Friday, March 30, 2007

10-Falls with Referee Jason Harding

10-Falls Interview with
Referee Jason Harding

"One of the best independent professional wrestling referees in the midwest is Jason Harding. In a few short years of being in the pro wrestling business, Jason has been able to put himself into a position of refereeing some matches for some of the best talent in pro wrestling today. Trust me when I say, you may not know Jason's work now, but you definitely will see him in the big time soon....."--Randy Klemme

1) How long have you been in the business and where did you receive your training?

JH: I have been in the business since October of 1998 (approx. 8 years) and trained with a small group in southern Indiana.

2) What organizations have you worked for and which ones are you currently associated with?

JH: I currently work primarily for Ring of Honor, NWA-Indiana, and the Micro Wrestling Federation, with a tour of Japan's Dragon Gate Pro Wrestling thrown in for good measure. In the past, I've worked for Hoosier Pro Wrestling, Extreme Wrestling Federation, Windy City Pro Wrestling, Revolution Championship Wrestling in Illinois, Insanity Pro Wrestling, and a ton of other local organizations.

3) What has been some of the top matches you have refereed so far in your career?

JH: Probably the most prestigious match I've refereed was in Dragon Gate during the WrestleJAM tour last summer. The match was Austin Aries and Roderick Strong defending the ROH Tag Team Titles against Naruki Doi and Masato Yoshino. The prestigious part about this was the fact that this match turned the ROH Tag Titles into world titles - I was honored to be involved. During that same tour, I was awed by the fact that I was given the task of reffing the main event at Korakuen Hall in Tokyo. An absolutely amazing experience.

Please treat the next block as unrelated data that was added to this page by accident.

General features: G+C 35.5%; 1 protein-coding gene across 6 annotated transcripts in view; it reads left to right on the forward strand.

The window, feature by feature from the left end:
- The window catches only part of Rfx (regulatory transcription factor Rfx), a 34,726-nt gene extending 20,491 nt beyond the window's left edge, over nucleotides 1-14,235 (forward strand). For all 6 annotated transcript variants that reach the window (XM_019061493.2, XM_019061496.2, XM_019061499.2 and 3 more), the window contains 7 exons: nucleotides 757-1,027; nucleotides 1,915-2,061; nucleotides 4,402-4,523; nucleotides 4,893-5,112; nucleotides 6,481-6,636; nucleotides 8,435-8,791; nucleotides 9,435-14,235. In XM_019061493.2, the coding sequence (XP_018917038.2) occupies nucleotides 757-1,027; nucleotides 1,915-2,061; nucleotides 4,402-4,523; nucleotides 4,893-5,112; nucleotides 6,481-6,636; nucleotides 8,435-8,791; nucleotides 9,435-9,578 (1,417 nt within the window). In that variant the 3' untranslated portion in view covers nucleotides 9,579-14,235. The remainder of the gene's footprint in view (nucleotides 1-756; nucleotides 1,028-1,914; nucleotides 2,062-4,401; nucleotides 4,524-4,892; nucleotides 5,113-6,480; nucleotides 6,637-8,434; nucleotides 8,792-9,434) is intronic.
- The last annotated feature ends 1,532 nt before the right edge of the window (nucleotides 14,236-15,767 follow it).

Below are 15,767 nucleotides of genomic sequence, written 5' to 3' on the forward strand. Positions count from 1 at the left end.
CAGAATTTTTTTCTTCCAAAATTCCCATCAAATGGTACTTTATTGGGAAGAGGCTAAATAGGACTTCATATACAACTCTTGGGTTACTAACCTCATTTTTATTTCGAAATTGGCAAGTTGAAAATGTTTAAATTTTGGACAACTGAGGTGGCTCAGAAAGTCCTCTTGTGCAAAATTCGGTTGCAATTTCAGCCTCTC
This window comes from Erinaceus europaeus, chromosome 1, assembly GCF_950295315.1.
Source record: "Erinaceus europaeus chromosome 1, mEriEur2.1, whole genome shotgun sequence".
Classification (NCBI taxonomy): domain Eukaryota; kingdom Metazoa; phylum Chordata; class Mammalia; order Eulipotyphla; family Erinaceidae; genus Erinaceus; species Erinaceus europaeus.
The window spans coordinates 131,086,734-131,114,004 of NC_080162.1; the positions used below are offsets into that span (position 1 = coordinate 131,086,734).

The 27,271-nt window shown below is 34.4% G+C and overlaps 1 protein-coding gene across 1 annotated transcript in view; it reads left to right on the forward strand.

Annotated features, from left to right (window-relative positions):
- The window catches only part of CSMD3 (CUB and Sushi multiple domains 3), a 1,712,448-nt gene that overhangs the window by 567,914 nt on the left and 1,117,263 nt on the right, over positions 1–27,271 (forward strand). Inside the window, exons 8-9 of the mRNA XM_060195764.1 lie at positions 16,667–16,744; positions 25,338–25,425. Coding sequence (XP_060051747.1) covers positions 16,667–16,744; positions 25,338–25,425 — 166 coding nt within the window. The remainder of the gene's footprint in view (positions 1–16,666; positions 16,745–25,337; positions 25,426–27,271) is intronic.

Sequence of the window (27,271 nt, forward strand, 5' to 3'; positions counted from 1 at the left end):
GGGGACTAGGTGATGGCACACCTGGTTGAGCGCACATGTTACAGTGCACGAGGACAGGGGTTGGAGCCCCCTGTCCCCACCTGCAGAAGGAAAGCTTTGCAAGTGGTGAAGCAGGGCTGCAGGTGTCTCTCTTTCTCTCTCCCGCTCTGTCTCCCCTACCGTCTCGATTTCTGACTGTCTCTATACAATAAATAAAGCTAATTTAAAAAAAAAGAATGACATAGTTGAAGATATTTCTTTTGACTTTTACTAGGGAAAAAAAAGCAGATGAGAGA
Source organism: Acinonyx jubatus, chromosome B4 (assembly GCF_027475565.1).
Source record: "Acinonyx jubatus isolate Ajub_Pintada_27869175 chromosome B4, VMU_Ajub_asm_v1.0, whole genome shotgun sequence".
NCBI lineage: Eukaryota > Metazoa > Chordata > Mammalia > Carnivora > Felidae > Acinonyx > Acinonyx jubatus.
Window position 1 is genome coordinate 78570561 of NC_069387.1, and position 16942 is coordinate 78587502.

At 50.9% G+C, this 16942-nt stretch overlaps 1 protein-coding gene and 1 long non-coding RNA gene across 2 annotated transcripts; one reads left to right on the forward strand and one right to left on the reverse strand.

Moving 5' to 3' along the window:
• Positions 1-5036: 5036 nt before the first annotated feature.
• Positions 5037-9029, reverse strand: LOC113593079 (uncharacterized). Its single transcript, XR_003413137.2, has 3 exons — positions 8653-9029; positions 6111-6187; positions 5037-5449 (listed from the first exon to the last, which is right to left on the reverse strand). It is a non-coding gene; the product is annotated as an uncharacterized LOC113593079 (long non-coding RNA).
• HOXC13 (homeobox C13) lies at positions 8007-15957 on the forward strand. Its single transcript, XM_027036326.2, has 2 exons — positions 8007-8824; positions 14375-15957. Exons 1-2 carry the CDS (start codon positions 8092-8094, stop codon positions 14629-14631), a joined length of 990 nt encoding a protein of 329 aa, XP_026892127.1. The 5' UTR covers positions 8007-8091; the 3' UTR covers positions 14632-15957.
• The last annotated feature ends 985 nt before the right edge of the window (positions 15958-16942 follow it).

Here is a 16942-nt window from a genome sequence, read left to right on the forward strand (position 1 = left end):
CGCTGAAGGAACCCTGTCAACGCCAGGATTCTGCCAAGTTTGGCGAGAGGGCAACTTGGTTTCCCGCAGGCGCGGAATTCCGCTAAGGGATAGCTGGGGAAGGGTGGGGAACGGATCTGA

4) What is the most important thing that people do not realize about being a pro wrestling referee?

JH: The one thing that is most overlooked is the referee's involvement in the overall product of the match. I firmly believe that a bad ref can bring even a good match down, but a good ref can make a good match great.

5) A pro wrestling referee isn't a glamorous job, so give us your best and worst things about being a referee?

JH: My favorite part about being a ref is the simple fact that I get to work several times a show, with many different wrestlers. I always try to take away a learning experience of some sort from every match I'm involved in, so working more than once a night just leads to more experience and more knowledge.
The worst thing, as I said above, however, is how often overlooked the referee can be. Our job description, though, is to fade into the background until we're needed - I've always heard it said that "if you don't notice the ref, then he's doing his job".

6) Any good road stories that you can pass along (keep it clean LOL)?

JH: Well, yeah, I've got road stories... unfortunately, the "keep it clean" kinda removes most of them.

Nah, in all seriousness... one of my favorite stories was pretty early in my career - I might've been two years in by this point. Diceman Ronnie Vegas invited me to travel with his group out to South Dakota, by far the farthest I'd traveled to work to that point. One thing I *DIDN'T* know, was that Johnny Grunge from Public Enemy was traveling out with us, and Rocco Rock would be meeting us there. As green as I still was then, I'll be honest, I was pretty starstruck initially. We made it out to South Dakota in one piece (barely), and got to the venue in time to start setting up the ring. Naturally, I joined in with the other rookies, as well as a few local South Dakota wrestlers, in carrying in the pieces of the ring. We were just getting everything ready to set up as Rocco Rock walked in, just arriving from the airport. He could very easily have played his 'veteran' card and gone off to shmooze and chitchat while we set things up.